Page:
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What to expect from your dog, and what your dog needs from you.


This section is particularly important, particularly for first-time pet owners. Even if you’ve had pets your whole life, this document will remind you of the realities we all face when we invite a new pet to live in our home.

What to Expect from a New Puppy or Dog
Dogs make wonderful companions for people. Highly social animals, they love to be a part of the family. Your dog can be your jogging buddy, your psychotherapist and your foot warmer while you work on a crossword puzzle. Dogs are giving creatures, but they also have needs – many of the same ones as people (for comfort, companionship, and entertainment, for example) – but their ways of expressing and fulfilling those needs are sometimes very different from ours.

If you leave your new, untrained dog or puppy alone in your house, s/he will urinate and defecate on the carpet, chew furniture, devour bric-a-brac, shred pillows and, eventually fall asleep, exhausted. This is completely predictable behavior for an untrained dog. The puppy is not “mad” at you for leaving him/her alone (vindictiveness being a purely human trait). It’s your duty, and well within your ability, to prevent this scenario from ever happening. Here’s how:

Starting on day one, your dog needs to learn four vital things from you: Socialization, Bite inhibition, Housetraining and How to behave when s/he’s alone.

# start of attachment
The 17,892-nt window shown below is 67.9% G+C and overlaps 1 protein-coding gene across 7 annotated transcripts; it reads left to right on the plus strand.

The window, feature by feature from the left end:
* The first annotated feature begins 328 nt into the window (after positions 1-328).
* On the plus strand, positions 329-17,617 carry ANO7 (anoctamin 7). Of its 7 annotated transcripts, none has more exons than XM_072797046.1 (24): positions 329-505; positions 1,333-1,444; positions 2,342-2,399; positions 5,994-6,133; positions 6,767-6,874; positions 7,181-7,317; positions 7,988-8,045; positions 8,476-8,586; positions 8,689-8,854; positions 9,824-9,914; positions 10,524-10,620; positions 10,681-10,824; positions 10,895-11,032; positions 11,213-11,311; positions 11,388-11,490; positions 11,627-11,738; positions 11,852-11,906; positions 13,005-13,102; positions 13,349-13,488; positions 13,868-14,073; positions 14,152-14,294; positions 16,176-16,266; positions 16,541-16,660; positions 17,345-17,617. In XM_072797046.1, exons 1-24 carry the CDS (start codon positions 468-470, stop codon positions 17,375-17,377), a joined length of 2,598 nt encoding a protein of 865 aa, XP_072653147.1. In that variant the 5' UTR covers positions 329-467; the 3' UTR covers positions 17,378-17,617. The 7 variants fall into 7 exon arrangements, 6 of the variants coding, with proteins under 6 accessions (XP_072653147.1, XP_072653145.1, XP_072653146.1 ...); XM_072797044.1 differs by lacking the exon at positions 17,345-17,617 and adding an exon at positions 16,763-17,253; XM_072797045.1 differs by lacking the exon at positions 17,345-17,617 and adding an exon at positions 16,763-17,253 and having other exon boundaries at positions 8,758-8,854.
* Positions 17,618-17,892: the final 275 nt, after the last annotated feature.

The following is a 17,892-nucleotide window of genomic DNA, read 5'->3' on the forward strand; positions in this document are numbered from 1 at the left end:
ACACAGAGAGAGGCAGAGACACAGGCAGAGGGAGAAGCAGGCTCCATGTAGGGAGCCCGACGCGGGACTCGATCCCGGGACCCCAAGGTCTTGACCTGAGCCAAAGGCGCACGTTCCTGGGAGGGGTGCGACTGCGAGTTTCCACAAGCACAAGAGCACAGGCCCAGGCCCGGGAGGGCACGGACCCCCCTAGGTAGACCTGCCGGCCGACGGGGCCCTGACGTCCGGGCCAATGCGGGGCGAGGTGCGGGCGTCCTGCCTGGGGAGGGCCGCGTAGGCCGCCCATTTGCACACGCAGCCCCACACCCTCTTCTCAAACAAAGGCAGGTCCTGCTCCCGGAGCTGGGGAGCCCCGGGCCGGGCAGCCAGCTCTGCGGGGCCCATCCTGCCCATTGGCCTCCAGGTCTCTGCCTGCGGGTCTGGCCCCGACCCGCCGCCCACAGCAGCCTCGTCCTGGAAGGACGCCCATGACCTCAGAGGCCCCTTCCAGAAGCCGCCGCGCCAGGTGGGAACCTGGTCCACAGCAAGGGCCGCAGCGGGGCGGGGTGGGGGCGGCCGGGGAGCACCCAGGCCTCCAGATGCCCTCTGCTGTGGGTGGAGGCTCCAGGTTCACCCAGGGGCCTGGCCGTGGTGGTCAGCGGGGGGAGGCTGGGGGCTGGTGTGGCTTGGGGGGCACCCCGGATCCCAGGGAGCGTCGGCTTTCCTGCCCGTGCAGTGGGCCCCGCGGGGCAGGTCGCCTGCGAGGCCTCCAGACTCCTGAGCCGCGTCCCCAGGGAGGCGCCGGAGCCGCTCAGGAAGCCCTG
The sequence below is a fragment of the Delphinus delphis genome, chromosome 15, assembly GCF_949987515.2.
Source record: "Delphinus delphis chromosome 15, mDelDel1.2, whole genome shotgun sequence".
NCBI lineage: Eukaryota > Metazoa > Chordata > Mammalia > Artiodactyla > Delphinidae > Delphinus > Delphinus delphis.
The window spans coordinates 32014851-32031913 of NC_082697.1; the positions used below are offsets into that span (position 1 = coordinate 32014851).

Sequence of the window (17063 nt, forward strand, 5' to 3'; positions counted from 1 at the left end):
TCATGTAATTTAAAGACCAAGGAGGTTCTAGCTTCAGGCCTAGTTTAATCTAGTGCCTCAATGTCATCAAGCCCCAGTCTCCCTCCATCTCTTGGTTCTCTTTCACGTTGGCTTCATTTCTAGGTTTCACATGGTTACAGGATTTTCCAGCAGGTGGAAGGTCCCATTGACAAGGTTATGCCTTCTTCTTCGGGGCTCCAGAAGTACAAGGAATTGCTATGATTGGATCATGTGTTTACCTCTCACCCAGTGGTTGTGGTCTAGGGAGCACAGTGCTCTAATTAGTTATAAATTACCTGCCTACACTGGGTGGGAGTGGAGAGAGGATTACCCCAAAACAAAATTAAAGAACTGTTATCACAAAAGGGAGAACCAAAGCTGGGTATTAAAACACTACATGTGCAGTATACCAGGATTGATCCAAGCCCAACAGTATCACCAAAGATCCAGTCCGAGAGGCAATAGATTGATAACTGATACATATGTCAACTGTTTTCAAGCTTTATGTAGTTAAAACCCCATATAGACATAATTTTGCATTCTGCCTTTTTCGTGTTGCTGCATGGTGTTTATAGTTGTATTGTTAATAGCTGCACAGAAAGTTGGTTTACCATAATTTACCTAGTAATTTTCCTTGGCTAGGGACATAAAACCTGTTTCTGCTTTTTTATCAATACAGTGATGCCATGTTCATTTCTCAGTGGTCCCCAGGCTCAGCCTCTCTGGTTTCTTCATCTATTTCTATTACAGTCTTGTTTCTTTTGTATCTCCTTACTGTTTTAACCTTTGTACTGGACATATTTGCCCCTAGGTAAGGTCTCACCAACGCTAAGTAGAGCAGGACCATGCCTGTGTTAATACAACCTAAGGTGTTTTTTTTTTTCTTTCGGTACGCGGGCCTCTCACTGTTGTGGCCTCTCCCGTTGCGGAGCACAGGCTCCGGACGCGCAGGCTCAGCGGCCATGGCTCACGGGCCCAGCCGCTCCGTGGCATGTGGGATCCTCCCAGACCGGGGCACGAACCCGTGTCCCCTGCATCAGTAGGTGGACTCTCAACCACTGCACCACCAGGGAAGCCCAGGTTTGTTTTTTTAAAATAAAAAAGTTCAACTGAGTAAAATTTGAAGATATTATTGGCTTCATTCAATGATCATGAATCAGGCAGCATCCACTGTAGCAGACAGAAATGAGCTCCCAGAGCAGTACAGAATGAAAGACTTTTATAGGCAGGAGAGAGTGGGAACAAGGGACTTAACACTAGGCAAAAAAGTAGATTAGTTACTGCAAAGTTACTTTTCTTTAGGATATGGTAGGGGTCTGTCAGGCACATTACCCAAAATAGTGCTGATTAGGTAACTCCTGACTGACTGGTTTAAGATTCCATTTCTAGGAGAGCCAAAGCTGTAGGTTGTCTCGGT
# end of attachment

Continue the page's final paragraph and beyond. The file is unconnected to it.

Socialization
Even dogs from breeds that have a reputation for loving people will need to be thoroughly socialized as puppies, to make sure that they have lots of great experiences being around all kinds of different people. Even breeds that are known to be less social (often described as “aloof”) will, with proper socialization, also grow up to love being around people. It makes sense that if you grow up meeting lots of people and going to lots of different places, and always having fun when it happens, you’ll grow into an adult who loves to meet people and visit places. But if a puppy is shielded from new experiences and people, s/he’ll grow up to be timid and possibly frightened of new things. An under-socialized dog is more likely to react defensively around new people and in new situations, and this is potentially dangerous. Did you know that most bites occur because a dog is fearful and unsure, not because he is “dominant” or “protective”? So it’s up to you to provide all kinds of new friends and experiences for your puppy. Luckily for you, this is lots of fun—infants of all species bring out the good will in everyone, and you’ll find that people will line up to help you socialize your puppy!

Bite Inhibition
All dogs have amazing precision and control over their very strong jaws. They learn “bite inhibition” through practice as puppies (this is much of what puppy play is about). When you socialize your puppy, s/he will feel comfortable and happy around all kinds of people and situations, and will be much less likely to ever feel the need to bite.

At some time an unpredictable incident could happen that so upsets your dog that s/he’s pushed beyond his/her control and snaps at someone.
This is nothing more than the equivalent of having an argument with a family member; humans verbally “snap” all the time. With good bite inhibition training in puppyhood, your dog will have been conditioned never to put his jaws on people or to bite down, so if he’s pushed beyond his limits, he’ll just snap the air or, at worst, touch skin without breaking it. Now that’s a safe dog!



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